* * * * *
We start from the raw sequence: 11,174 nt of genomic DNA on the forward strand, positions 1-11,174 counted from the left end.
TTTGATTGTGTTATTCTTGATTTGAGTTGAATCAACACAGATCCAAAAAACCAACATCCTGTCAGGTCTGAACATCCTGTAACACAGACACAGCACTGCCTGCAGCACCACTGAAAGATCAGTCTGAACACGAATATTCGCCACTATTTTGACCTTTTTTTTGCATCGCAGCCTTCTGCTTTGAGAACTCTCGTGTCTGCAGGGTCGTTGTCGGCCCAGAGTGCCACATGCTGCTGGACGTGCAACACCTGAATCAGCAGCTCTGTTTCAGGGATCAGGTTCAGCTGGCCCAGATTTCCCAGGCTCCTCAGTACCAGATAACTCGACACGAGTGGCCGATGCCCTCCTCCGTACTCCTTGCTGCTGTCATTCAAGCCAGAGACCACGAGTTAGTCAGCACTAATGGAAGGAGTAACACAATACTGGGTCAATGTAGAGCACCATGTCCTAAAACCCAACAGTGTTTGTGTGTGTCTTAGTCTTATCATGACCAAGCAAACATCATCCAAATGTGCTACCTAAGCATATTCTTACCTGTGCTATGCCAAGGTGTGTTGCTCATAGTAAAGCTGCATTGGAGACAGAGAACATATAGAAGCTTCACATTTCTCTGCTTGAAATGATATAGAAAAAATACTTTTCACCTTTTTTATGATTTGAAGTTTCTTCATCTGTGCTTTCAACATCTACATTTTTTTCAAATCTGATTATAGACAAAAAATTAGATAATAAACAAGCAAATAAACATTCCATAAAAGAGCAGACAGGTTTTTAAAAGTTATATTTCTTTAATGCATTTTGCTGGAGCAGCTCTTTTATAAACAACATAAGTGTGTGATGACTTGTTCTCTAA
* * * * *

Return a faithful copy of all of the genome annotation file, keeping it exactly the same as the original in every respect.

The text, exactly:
We start from the raw sequence: 11,174 nt of genomic DNA on the forward strand, positions 1-11,174 counted from the left end.
TTTGATTGTGTTATTCTTGATTTGAGTTGAATCAACACAGATCCAAAAAACCAACATCCTGTCAGGTCTGAACATCCTGTAACACAGACACAGCACTGCCTGCAGCACCACTGAAAGATCAGTCTGAACACGAATATTCGCCACTATTTTGACCTTTTTTTTGCATCGCAGCCTTCTGCTTTGAGAACTCTCGTGTCTGCAGGGTCGTTGTCGGCCCAGAGTGCCACATGCTGCTGGACGTGCAACACCTGAATCAGCAGCTCTGTTTCAGGGATCAGGTTCAGCTGGCCCAGATTTCCCAGGCTCCTCAGTACCAGATAACTCGACACGAGTGGCCGATGCCCTCCTCCGTACTCCTTGCTGCTGTCATTCAAGCCAGAGACCACGAGTTAGTCAGCACTAATGGAAGGAGTAACACAATACTGGGTCAATGTAGAGCACCATGTCCTAAAACCCAACAGTGTTTGTGTGTGTCTTAGTCTTATCATGACCAAGCAAACATCATCCAAATGTGCTACCTAAGCATATTCTTACCTGTGCTATGCCAAGGTGTGTTGCTCATAGTAAAGCTGCATTGGAGACAGAGAACATATAGAAGCTTCACATTTCTCTGCTTGAAATGATATAGAAAAAATACTTTTCACCTTTTTTATGATTTGAAGTTTCTTCATCTGTGCTTTCAACATCTACATTTTTTTCAAATCTGATTATAGACAAAAAATTAGATAATAAACAAGCAAATAAACATTCCATAAAAGAGCAGACAGGTTTTTAAAAGTTATATTTCTTTAATGCATTTTGCTGGAGCAGCTCTTTTATAAACAACATAAGTGTGTGATGACTTGTTCTCTAA